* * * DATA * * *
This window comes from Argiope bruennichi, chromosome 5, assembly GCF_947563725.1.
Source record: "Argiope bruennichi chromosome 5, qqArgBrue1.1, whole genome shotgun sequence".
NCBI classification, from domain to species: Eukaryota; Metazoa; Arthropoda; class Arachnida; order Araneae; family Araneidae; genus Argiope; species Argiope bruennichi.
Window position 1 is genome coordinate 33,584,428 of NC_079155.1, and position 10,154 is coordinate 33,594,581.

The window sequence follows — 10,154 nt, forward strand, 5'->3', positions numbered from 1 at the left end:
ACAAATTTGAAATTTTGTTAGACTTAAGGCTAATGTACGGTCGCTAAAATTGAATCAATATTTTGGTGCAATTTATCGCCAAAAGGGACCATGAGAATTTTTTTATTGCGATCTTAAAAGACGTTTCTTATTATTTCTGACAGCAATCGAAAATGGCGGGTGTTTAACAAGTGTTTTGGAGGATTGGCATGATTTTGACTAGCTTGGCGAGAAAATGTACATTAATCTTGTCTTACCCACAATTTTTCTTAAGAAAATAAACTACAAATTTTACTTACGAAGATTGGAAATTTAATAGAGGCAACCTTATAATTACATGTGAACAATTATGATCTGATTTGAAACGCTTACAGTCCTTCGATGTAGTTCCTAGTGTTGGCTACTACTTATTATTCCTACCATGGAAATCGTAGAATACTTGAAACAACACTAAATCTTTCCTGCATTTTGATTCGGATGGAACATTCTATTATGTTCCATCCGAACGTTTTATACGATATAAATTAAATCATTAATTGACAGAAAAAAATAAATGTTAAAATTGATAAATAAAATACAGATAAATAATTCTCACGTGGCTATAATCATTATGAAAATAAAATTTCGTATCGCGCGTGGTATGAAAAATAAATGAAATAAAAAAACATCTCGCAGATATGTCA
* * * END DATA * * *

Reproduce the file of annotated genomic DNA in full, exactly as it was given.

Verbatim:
This window comes from Argiope bruennichi, chromosome 5, assembly GCF_947563725.1.
Source record: "Argiope bruennichi chromosome 5, qqArgBrue1.1, whole genome shotgun sequence".
NCBI classification, from domain to species: Eukaryota; Metazoa; Arthropoda; class Arachnida; order Araneae; family Araneidae; genus Argiope; species Argiope bruennichi.
Window position 1 is genome coordinate 33,584,428 of NC_079155.1, and position 10,154 is coordinate 33,594,581.

The window sequence follows — 10,154 nt, forward strand, 5'->3', positions numbered from 1 at the left end:
ACAAATTTGAAATTTTGTTAGACTTAAGGCTAATGTACGGTCGCTAAAATTGAATCAATATTTTGGTGCAATTTATCGCCAAAAGGGACCATGAGAATTTTTTTATTGCGATCTTAAAAGACGTTTCTTATTATTTCTGACAGCAATCGAAAATGGCGGGTGTTTAACAAGTGTTTTGGAGGATTGGCATGATTTTGACTAGCTTGGCGAGAAAATGTACATTAATCTTGTCTTACCCACAATTTTTCTTAAGAAAATAAACTACAAATTTTACTTACGAAGATTGGAAATTTAATAGAGGCAACCTTATAATTACATGTGAACAATTATGATCTGATTTGAAACGCTTACAGTCCTTCGATGTAGTTCCTAGTGTTGGCTACTACTTATTATTCCTACCATGGAAATCGTAGAATACTTGAAACAACACTAAATCTTTCCTGCATTTTGATTCGGATGGAACATTCTATTATGTTCCATCCGAACGTTTTATACGATATAAATTAAATCATTAATTGACAGAAAAAAATAAATGTTAAAATTGATAAATAAAATACAGATAAATAATTCTCACGTGGCTATAATCATTATGAAAATAAAATTTCGTATCGCGCGTGGTATGAAAAATAAATGAAATAAAAAAACATCTCGCAGATATGTCA